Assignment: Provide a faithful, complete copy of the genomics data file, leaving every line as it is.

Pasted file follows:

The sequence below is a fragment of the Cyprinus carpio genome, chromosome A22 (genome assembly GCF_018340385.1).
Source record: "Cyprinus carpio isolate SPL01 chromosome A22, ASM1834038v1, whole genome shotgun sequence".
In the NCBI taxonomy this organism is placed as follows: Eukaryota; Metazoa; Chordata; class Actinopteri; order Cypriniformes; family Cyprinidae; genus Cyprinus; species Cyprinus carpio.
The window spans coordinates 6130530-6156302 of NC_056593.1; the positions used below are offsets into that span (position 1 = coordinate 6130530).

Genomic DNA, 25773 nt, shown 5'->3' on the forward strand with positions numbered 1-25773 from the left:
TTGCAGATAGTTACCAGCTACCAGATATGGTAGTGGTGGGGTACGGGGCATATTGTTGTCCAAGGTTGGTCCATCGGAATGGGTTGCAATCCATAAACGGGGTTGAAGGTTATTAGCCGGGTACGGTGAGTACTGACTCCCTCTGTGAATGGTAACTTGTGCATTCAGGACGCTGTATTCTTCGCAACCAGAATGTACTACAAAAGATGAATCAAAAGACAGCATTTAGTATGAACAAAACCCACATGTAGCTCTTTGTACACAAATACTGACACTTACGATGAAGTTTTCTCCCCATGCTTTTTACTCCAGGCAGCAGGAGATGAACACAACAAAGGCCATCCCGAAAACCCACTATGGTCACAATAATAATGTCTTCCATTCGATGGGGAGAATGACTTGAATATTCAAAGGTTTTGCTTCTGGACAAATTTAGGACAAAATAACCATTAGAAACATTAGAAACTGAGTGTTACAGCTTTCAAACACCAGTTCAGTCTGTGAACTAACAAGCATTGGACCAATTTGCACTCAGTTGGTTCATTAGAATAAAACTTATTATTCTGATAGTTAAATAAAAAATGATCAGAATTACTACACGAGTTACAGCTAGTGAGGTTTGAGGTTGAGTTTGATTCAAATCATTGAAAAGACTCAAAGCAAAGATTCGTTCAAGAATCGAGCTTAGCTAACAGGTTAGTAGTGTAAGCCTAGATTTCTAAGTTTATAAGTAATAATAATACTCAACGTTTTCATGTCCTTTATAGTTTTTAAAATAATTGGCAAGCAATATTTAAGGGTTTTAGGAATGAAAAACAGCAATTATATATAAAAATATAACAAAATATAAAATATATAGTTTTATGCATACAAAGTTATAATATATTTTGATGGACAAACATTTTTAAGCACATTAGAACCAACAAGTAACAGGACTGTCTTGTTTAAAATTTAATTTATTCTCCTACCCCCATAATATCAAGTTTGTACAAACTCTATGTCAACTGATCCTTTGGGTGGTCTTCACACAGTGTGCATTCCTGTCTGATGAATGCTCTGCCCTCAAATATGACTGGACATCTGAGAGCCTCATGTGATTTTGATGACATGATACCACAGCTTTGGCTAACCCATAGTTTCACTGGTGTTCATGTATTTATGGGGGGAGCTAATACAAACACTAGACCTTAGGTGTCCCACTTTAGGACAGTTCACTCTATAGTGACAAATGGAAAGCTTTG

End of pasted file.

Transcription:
The sequence below is a fragment of the Cyprinus carpio genome, chromosome A22 (genome assembly GCF_018340385.1).
Source record: "Cyprinus carpio isolate SPL01 chromosome A22, ASM1834038v1, whole genome shotgun sequence".
In the NCBI taxonomy this organism is placed as follows: Eukaryota; Metazoa; Chordata; class Actinopteri; order Cypriniformes; family Cyprinidae; genus Cyprinus; species Cyprinus carpio.
The window spans coordinates 6130530-6156302 of NC_056593.1; the positions used below are offsets into that span (position 1 = coordinate 6130530).

Genomic DNA, 25773 nt, shown 5'->3' on the forward strand with positions numbered 1-25773 from the left:
TTGCAGATAGTTACCAGCTACCAGATATGGTAGTGGTGGGGTACGGGGCATATTGTTGTCCAAGGTTGGTCCATCGGAATGGGTTGCAATCCATAAACGGGGTTGAAGGTTATTAGCCGGGTACGGTGAGTACTGACTCCCTCTGTGAATGGTAACTTGTGCATTCAGGACGCTGTATTCTTCGCAACCAGAATGTACTACAAAAGATGAATCAAAAGACAGCATTTAGTATGAACAAAACCCACATGTAGCTCTTTGTACACAAATACTGACACTTACGATGAAGTTTTCTCCCCATGCTTTTTACTCCAGGCAGCAGGAGATGAACACAACAAAGGCCATCCCGAAAACCCACTATGGTCACAATAATAATGTCTTCCATTCGATGGGGAGAATGACTTGAATATTCAAAGGTTTTGCTTCTGGACAAATTTAGGACAAAATAACCATTAGAAACATTAGAAACTGAGTGTTACAGCTTTCAAACACCAGTTCAGTCTGTGAACTAACAAGCATTGGACCAATTTGCACTCAGTTGGTTCATTAGAATAAAACTTATTATTCTGATAGTTAAATAAAAAATGATCAGAATTACTACACGAGTTACAGCTAGTGAGGTTTGAGGTTGAGTTTGATTCAAATCATTGAAAAGACTCAAAGCAAAGATTCGTTCAAGAATCGAGCTTAGCTAACAGGTTAGTAGTGTAAGCCTAGATTTCTAAGTTTATAAGTAATAATAATACTCAACGTTTTCATGTCCTTTATAGTTTTTAAAATAATTGGCAAGCAATATTTAAGGGTTTTAGGAATGAAAAACAGCAATTATATATAAAAATATAACAAAATATAAAATATATAGTTTTATGCATACAAAGTTATAATATATTTTGATGGACAAACATTTTTAAGCACATTAGAACCAACAAGTAACAGGACTGTCTTGTTTAAAATTTAATTTATTCTCCTACCCCCATAATATCAAGTTTGTACAAACTCTATGTCAACTGATCCTTTGGGTGGTCTTCACACAGTGTGCATTCCTGTCTGATGAATGCTCTGCCCTCAAATATGACTGGACATCTGAGAGCCTCATGTGATTTTGATGACATGATACCACAGCTTTGGCTAACCCATAGTTTCACTGGTGTTCATGTATTTATGGGGGGAGCTAATACAAACACTAGACCTTAGGTGTCCCACTTTAGGACAGTTCACTCTATAGTGACAAATGGAAAGCTTTG